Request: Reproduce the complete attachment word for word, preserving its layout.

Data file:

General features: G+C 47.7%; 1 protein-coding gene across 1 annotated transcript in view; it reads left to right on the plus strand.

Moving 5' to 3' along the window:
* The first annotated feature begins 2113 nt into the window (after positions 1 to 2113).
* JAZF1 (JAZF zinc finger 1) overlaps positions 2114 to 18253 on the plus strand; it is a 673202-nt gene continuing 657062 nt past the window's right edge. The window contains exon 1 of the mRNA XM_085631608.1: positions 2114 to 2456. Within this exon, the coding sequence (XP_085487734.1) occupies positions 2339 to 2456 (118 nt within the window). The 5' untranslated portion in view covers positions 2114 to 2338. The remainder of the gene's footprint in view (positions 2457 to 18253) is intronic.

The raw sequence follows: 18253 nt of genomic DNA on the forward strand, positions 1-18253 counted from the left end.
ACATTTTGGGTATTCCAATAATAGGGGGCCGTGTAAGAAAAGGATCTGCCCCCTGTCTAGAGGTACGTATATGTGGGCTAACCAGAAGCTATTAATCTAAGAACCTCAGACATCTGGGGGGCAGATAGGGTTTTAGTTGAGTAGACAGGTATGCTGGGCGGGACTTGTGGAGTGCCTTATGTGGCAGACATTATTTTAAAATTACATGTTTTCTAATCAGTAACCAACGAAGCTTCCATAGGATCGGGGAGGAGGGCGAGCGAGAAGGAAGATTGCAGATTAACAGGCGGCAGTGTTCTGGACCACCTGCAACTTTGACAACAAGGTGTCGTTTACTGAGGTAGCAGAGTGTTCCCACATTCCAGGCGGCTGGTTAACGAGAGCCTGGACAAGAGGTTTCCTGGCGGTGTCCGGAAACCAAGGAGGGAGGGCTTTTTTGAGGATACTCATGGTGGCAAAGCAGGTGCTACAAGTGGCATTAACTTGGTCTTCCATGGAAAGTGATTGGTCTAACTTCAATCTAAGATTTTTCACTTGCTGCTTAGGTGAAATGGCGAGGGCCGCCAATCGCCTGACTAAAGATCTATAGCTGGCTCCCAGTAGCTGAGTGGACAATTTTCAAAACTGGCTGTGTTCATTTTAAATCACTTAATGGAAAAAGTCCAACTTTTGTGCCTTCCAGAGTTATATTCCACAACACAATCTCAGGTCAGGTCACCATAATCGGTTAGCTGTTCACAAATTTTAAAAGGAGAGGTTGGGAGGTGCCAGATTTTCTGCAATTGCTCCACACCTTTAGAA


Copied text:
General features: G+C 47.7%; 1 protein-coding gene across 1 annotated transcript in view; it reads left to right on the plus strand.

Moving 5' to 3' along the window:
* The first annotated feature begins 2113 nt into the window (after positions 1 to 2113).
* JAZF1 (JAZF zinc finger 1) overlaps positions 2114 to 18253 on the plus strand; it is a 673202-nt gene continuing 657062 nt past the window's right edge. The window contains exon 1 of the mRNA XM_085631608.1: positions 2114 to 2456. Within this exon, the coding sequence (XP_085487734.1) occupies positions 2339 to 2456 (118 nt within the window). The 5' untranslated portion in view covers positions 2114 to 2338. The remainder of the gene's footprint in view (positions 2457 to 18253) is intronic.

The raw sequence follows: 18253 nt of genomic DNA on the forward strand, positions 1-18253 counted from the left end.
ACATTTTGGGTATTCCAATAATAGGGGGCCGTGTAAGAAAAGGATCTGCCCCCTGTCTAGAGGTACGTATATGTGGGCTAACCAGAAGCTATTAATCTAAGAACCTCAGACATCTGGGGGGCAGATAGGGTTTTAGTTGAGTAGACAGGTATGCTGGGCGGGACTTGTGGAGTGCCTTATGTGGCAGACATTATTTTAAAATTACATGTTTTCTAATCAGTAACCAACGAAGCTTCCATAGGATCGGGGAGGAGGGCGAGCGAGAAGGAAGATTGCAGATTAACAGGCGGCAGTGTTCTGGACCACCTGCAACTTTGACAACAAGGTGTCGTTTACTGAGGTAGCAGAGTGTTCCCACATTCCAGGCGGCTGGTTAACGAGAGCCTGGACAAGAGGTTTCCTGGCGGTGTCCGGAAACCAAGGAGGGAGGGCTTTTTTGAGGATACTCATGGTGGCAAAGCAGGTGCTACAAGTGGCATTAACTTGGTCTTCCATGGAAAGTGATTGGTCTAACTTCAATCTAAGATTTTTCACTTGCTGCTTAGGTGAAATGGCGAGGGCCGCCAATCGCCTGACTAAAGATCTATAGCTGGCTCCCAGTAGCTGAGTGGACAATTTTCAAAACTGGCTGTGTTCATTTTAAATCACTTAATGGAAAAAGTCCAACTTTTGTGCCTTCCAGAGTTATATTCCACAACACAATCTCAGGTCAGGTCACCATAATCGGTTAGCTGTTCACAAATTTTAAAAGGAGAGGTTGGGAGGTGCCAGATTTTCTGCAATTGCTCCACACCTTTAGAA